2009: Bobby Wayne Woods

1 comment December 3rd, 2018 Headsman

Bobby Wayne Woods was executed by lethal injection in Texas on this date in 2009.

A proud bearer of the classic middle name, Woods in 1997 broke into his ex-girlfriend’s home and kidnapped her two children, both of whom he did to what he thought was death. (11-year-old daughter Sarah Patterson, whom Woods also raped, did die; nine-year-old son Cody Patterson survived a savage beating, barely.)*

What distinguished Woods from a run-of-the-mill capital murder was his disputed competency — a product of what Australia’s Sydney Morning Herald aptly termed a “legal grey area.” A landmark 2002 U.S. Supreme Court case, Atkins v. Virginia, bars the execution of mentally disabled prisoners … but punts the definition of this protected class to the very states that are trying to execute them. Ah, federalism.

Woods was a barely-literate middle school dropout with I.Q. test scores ranging from 68 to 80; the commonplace threshold for mental disability is about I.Q. 70. He definitely did the crime, but was he entitled to protection under Atkins?

The case stuck in the judicial craw, scratching a scheduled 2008 execution and resulting in appeals that resolved only half an hour before Woods received the needle. The whole thing was essentially stalemated by dueling experts on retainer who made the arguments you’d expect them to make for their sides. And since the legal standard is whatever Texas feels like enforcing, that means the guy is not disabled.

* The victims’ mother, Schwana Patterson, was convicted of felony child neglect for failing to intervene in the abduction, out of fear of the assailant; she served eight years in prison for this.

On this day..

Entry Filed under: 21st Century,Capital Punishment,Common Criminals,Crime,Death Penalty,Diminished Capacity,Execution,Kidnapping,Lethal Injection,Murder,Rape,Texas,USA

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1986: Jerome Bowden

4 comments June 24th, 2011 Headsman

A quarter-century ago this date, a “scared” mentally disabled prisoner named Jerome Bowden was electrocuted in Georgia for a crime many think he did not commit.

Bowden drew a death sentence for a robbery-murder on the strength of two very suspect pieces of evidence:

  • the accusation of a juvenile co-defendant who might well have been the real murderer; and
  • a signed confession Bowden could barely understand

While present-day DNA exonerations are fortunately forcing reconsideration of the ubiquitous problem of false confessions, Bowden’s was understandably doubted even before his execution.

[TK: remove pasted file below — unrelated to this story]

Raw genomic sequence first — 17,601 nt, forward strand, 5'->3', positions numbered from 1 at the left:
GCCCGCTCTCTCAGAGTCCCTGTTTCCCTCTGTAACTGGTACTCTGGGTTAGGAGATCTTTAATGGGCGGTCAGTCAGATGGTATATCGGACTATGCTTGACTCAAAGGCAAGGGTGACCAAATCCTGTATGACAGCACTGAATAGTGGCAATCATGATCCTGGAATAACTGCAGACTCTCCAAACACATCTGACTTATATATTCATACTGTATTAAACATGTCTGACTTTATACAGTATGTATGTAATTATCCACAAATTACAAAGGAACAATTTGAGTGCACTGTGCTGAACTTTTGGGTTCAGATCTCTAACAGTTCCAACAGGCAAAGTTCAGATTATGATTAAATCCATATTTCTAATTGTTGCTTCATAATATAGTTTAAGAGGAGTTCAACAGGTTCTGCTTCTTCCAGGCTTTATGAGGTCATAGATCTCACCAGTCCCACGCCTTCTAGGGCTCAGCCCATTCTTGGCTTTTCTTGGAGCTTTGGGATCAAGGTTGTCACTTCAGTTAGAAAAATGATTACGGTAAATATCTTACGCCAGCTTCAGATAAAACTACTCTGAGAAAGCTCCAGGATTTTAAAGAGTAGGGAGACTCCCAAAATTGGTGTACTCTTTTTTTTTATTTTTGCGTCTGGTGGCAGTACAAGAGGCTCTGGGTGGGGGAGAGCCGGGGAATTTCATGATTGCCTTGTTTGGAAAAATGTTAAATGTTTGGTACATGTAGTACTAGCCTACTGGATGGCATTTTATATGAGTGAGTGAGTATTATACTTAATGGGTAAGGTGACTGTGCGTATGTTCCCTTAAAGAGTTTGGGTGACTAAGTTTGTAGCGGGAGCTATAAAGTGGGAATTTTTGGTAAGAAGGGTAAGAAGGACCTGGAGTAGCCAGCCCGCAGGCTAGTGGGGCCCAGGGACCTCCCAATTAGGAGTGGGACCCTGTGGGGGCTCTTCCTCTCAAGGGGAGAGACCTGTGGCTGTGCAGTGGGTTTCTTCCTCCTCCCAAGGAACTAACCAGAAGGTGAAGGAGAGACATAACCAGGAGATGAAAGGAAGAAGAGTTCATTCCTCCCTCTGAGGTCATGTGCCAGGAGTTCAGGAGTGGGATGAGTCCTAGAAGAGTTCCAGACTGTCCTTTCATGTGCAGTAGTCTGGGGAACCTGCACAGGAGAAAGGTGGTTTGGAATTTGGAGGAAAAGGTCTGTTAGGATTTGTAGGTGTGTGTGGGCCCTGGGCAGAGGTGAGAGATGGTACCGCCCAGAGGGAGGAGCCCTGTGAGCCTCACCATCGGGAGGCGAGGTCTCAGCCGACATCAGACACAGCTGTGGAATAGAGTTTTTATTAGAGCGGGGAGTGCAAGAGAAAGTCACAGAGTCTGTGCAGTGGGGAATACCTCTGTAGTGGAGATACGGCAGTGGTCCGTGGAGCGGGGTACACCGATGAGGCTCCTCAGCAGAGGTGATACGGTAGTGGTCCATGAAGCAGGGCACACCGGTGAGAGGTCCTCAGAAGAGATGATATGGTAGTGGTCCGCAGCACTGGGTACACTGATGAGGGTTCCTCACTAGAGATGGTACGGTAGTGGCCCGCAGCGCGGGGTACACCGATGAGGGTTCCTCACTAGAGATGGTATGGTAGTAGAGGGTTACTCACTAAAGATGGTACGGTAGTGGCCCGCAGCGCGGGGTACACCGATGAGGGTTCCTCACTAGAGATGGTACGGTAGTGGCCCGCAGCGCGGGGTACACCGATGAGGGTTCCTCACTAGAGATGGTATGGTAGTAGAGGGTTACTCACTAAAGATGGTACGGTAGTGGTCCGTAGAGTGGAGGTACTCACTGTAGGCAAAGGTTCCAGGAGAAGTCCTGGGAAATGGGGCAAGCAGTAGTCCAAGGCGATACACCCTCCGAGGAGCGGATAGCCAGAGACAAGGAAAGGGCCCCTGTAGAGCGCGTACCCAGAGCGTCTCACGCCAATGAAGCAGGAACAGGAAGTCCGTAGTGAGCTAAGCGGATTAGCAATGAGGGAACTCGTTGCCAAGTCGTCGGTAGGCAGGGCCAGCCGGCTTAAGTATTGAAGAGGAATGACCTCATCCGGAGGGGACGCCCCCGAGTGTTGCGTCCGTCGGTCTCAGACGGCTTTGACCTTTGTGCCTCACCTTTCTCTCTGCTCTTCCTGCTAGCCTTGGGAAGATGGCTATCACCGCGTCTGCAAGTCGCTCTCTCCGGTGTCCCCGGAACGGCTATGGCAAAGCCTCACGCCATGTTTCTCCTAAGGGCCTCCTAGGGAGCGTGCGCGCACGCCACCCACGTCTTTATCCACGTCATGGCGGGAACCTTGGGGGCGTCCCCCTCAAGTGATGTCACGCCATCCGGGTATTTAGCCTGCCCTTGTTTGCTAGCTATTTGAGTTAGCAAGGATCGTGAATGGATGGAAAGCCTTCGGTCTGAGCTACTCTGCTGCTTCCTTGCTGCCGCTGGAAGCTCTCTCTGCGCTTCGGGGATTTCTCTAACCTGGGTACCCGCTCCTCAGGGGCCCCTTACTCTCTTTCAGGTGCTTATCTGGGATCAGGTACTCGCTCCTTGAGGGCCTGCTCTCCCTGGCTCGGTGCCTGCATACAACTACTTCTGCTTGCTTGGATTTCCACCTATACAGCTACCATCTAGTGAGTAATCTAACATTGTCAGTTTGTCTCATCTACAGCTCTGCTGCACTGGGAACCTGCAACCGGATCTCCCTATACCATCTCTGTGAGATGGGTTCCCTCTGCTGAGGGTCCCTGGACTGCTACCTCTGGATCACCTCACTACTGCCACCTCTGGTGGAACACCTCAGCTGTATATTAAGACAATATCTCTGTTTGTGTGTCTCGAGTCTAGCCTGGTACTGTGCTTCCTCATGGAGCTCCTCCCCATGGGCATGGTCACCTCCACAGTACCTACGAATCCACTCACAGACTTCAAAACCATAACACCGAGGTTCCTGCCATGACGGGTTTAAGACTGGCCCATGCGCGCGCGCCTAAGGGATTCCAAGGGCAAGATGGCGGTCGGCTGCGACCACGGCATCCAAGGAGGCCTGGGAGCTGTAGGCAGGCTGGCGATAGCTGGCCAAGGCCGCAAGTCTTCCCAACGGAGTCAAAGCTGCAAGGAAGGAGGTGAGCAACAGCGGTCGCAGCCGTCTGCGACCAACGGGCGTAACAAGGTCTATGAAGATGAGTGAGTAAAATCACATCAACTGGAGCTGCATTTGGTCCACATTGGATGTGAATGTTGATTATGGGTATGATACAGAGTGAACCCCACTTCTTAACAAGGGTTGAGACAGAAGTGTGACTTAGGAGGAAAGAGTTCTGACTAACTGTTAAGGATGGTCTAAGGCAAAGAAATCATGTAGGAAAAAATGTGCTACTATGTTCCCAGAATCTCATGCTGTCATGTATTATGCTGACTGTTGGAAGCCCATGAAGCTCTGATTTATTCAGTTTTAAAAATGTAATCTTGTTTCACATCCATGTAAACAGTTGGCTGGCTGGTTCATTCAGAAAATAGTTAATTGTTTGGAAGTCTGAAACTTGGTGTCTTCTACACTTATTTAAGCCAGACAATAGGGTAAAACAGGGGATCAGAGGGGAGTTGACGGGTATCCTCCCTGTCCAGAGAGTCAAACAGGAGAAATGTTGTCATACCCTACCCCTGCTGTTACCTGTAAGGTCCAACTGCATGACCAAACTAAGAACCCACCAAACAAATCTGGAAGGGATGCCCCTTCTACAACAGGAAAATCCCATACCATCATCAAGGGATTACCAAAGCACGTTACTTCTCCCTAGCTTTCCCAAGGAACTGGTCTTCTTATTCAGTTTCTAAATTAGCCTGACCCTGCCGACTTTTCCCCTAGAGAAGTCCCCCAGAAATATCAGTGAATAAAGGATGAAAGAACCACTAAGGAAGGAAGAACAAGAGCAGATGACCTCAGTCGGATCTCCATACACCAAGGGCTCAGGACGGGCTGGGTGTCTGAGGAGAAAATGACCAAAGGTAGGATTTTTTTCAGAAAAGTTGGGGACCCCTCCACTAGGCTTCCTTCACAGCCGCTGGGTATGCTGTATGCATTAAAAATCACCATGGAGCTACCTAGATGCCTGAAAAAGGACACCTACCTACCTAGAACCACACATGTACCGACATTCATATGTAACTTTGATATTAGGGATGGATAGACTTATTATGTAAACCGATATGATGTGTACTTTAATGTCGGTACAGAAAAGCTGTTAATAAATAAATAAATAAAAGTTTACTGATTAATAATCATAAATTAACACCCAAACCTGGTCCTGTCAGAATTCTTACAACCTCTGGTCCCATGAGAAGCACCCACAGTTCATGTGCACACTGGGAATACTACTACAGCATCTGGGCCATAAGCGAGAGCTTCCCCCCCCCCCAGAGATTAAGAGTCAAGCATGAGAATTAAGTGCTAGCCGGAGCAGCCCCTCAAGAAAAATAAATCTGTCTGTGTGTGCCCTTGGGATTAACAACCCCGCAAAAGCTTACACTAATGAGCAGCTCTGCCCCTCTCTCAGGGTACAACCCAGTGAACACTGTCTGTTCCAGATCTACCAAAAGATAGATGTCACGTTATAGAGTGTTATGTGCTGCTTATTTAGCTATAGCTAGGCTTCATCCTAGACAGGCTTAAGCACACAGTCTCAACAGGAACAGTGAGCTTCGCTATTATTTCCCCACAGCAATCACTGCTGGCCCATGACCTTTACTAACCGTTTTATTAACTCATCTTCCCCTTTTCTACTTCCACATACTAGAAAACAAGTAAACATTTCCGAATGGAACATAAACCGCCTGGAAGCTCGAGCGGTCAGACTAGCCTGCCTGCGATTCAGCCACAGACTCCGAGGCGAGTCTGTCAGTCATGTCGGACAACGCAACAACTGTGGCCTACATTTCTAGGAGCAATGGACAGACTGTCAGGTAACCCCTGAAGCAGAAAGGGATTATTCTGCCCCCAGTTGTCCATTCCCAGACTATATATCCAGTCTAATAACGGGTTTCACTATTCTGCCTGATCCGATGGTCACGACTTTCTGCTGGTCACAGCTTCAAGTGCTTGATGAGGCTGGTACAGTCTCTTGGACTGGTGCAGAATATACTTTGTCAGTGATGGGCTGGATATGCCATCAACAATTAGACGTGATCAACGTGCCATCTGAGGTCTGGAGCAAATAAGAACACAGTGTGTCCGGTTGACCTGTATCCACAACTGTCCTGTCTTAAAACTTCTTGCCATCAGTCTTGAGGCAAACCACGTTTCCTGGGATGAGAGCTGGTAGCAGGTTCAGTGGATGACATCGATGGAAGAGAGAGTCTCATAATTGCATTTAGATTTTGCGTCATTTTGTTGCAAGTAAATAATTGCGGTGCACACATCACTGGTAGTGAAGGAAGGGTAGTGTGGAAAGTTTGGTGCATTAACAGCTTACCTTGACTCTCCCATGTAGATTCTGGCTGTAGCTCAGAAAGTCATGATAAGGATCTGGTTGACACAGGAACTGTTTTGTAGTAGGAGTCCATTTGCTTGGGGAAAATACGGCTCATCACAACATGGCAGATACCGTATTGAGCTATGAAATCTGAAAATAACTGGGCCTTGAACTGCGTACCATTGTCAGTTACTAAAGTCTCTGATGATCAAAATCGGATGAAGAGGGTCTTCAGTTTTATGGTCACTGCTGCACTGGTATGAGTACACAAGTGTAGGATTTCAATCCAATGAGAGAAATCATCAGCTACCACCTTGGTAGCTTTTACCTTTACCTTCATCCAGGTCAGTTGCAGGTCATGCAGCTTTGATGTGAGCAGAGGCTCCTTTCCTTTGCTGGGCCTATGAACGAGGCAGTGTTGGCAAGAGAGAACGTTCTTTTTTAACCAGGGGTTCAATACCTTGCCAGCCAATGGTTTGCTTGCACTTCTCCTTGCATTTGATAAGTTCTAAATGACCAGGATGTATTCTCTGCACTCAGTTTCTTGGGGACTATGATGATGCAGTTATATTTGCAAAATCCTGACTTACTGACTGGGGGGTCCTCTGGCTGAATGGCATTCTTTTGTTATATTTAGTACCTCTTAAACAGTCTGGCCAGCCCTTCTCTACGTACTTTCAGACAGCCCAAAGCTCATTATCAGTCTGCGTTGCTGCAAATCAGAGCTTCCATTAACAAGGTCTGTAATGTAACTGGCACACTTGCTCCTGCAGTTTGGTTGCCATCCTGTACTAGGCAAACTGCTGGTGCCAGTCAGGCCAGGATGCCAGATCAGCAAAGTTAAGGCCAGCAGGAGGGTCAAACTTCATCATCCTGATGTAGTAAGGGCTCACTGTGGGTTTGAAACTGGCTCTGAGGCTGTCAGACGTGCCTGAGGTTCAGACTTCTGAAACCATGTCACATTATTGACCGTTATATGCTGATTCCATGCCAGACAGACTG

Asked to explain his signature on a document obviously beyond his capacity to compose himself, he gave a confused answer that seemed to indicate he’d been led to sign it by a suggestion that it would keep him out of the electric chair.

“Detective Myles had told me this here … Had told me about could help me, that he could, you know, which I knew that confessing to something you didn’t take part in was-if you confess to something that you didn’t do, as if you did it, because you are saying that you did.”

(This remark inspires us to re-issue our occasional reminder: do not talk to the police.)

Bowden’s assent to this fatal “admission” sadly evokes the characteristic eagerness to please one often encounters in the developmentally disabled — sometimes, as with Joe Arridy, to their own destruction.

It’s noticeable, too, in Bowden’s incongruously ingratiating last statements, recordings of which were taken and subsequently leaked publicly. This and others are available at SoundPortraits.org.*

[audio:Jerome_Bowden_last_statement.mp3] [audio:Jerome_Bowden_last_statement_addendum.mp3]

Bowden had been evaluated with an I.Q. of 59 at the age of 14, the examiner reporting him “functioning at the lower limits of mild retardation. He has little or no insight into his situation … He is easily distracted and has a tendency to act on impulse regardless of the consequences.”

And even though the authorities hustled through a test the day before his execution that reckoned Bowden with an I.Q. of 65 — still solidly below the conventional threshold for mental disability, but good enough for the Georgia Board of Pardons and Paroles — the whole affair shook the state. It “unsettled more than a few persons in government and law enforcement,” the Atlanta Constitution later editorialized.

Its [the state’s] reasoning was grievously faulty. Whether Bowden understood his fate or not, whether he knew right from wrong — he was indisputably handicapped …

Most states have progressed beyond the dated right-wrong standard in weighing such cases … and ask: Could the defendant help himself? There is compelling evidence that Bowden could not …

brute whimsy was given full sway. For the state of Georgia, it was a willful lapse of decency.

Atlanta Constitution, July 1, 1986 editorial**